Retrosheet Boxscore: St. Louis Cardinals 3, Atlanta Braves 2

8/1/98: The Braves didn’t get any bullpen help. They were apparently deep into talks with the Royals over Jeff Montgomery,
but the Royals’ asking price was too high. They also made a bid, rumor (in its personification as Peter Gammons) has it, for
Randy Johnson, intending to make him a closer, but dropped out. (This is probably the trade John Scheurholz was talking
about when he told a reporter that he and Stan Kasten would need to take a paycut if they made it.) Johnson, as you probably
know, went to the Astros, meaning we get to see him hit.

I don’t have much use for Genius Larussa, but he really outmaneuvered Bobby last night. The situation: Braves trail 3-2
going into the ninth.

Due Up:
4 Galarraga
5 A Jones
6 Bautista
7 Perez
8 Weiss
9 Maddux

R Lopez
R Colbrunn
L Klesko
L Tucker
L Guillen
L Lockhart

Kent Mercker, who started and has been great, is still pitching. Galarraga singles. Larussa decides to go to the pen. But
instead of getting a righthander, he brings in his only lefthander, Lance Painter. The Sportsouth announcers have no idea why,
but it was blindingly obvious — if they bring in a righthander, Bobby’s going to loosen the bench and probably bring up
Tucker to hit, followed by Klesko. Painter gets Andruw to pop up, but John Mabry (moved to left for defense, and I don’t
know why you’d want him when Willie McGee is on the bench) can’t make the play, first and second, no one out. Bautista
bunts. At this stage I’m jumping up and down, saying “Send up Colbrunn, don’t use Javy!” but Bobby doesn’t hear me and Javy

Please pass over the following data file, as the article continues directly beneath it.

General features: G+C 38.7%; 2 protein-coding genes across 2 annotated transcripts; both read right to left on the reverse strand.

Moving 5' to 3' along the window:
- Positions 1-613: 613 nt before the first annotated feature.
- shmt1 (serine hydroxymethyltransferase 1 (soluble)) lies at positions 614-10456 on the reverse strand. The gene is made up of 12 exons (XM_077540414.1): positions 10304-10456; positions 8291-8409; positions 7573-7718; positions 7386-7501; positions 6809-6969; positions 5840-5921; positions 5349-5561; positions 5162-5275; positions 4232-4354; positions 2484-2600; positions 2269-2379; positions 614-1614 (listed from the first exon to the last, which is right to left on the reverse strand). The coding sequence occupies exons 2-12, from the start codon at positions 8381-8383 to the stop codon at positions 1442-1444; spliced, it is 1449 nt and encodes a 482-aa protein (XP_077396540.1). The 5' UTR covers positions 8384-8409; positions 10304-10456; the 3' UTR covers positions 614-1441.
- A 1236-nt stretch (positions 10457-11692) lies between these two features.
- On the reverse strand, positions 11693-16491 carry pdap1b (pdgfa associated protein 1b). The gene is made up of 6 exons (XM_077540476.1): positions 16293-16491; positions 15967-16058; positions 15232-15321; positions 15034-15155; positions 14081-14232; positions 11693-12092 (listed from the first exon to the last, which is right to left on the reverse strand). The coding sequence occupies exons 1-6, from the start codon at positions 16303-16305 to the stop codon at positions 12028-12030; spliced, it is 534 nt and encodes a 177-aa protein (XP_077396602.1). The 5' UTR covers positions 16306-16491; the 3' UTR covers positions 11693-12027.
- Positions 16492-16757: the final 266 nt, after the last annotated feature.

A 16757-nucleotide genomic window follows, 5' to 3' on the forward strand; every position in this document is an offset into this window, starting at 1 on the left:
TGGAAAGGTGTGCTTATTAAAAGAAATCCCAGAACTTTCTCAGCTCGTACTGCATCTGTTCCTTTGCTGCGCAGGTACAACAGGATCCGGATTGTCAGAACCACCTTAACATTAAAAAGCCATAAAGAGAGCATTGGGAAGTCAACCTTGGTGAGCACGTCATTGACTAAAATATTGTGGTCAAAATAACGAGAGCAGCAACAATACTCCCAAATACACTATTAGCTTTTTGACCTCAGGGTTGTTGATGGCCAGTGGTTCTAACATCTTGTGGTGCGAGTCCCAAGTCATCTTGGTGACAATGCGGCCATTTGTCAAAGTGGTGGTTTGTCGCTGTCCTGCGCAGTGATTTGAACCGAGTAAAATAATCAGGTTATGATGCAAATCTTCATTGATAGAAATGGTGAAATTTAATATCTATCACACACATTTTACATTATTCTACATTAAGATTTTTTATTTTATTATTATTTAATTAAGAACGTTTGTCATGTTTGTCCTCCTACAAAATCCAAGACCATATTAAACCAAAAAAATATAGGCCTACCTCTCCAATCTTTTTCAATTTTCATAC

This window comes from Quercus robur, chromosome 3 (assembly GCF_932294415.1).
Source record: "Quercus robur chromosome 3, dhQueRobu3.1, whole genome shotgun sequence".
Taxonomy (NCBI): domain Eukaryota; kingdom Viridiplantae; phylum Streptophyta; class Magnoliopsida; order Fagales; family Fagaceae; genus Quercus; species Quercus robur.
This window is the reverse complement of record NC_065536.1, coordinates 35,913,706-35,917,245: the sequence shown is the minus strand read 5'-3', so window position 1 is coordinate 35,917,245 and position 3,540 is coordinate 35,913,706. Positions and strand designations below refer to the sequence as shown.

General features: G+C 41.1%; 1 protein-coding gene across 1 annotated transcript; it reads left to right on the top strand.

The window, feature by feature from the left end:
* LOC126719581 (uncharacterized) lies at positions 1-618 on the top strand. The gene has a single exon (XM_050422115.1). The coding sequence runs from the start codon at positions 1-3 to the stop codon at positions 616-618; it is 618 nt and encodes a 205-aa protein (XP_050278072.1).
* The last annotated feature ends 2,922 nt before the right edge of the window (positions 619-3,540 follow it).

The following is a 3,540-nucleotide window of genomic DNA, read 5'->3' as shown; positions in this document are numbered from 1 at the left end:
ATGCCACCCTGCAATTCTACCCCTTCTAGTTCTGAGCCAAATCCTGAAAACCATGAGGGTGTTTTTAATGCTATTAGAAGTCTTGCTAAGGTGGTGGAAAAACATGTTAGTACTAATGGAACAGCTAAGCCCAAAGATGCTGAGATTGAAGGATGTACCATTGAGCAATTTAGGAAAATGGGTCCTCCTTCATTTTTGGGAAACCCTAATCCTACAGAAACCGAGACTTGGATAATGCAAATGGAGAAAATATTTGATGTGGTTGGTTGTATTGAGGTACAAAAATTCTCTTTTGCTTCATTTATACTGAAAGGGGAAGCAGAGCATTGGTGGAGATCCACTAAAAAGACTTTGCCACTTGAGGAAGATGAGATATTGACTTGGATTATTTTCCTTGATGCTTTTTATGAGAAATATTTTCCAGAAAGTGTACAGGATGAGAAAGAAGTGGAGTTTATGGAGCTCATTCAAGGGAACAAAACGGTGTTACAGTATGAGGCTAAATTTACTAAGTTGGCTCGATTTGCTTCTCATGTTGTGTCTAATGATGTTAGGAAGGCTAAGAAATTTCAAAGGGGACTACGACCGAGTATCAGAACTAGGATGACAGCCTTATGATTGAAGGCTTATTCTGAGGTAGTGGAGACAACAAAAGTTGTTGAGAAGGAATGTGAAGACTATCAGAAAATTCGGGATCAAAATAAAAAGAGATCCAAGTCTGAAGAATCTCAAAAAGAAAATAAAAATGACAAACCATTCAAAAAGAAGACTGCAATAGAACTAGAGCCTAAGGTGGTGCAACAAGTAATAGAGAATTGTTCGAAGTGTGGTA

hits for Perez. Since this means there’s no catcher on the bench (I guess Colbrunn’s the emergency catcher) Larussa is free to
bring in a righty without fear of Klesko, but instead walks Javy. Bobby sends Colbrunn to hit for Weiss. (I don’t get this
either, who’s more likely to get the run home in this situation? A single, with Andruw at second, is as good as a home run,
and Weiss is much less likely to hit into a DP and less likely to strike out.)

So anyway, Dave Duncan, the pitching coach, comes out to talk to Painter, and of course the FSS people think, “Now we’ll
see a righthander.” But of course not — if they bring in a righty, Klesko or Tucker or Lockhart will hit and the Braves will
likely tie the game. Colbrunn’s not as good of a hitter as Klesko, and as a very slow righthanded hitter (with another slow
player at first) is a better DP candidate than any lefty. Also, Painter throws a Glavine-style changeup that breaks away from a
righthander and is pretty effective against them. So Painter strikes out Colbrunn, and not only is it two out, Bobby’s out of
righthanded bats (in retrospect, he probably shouldn’t have hit for Perez at all) and sends up the slumping Tucker, who strikes
out to end the game.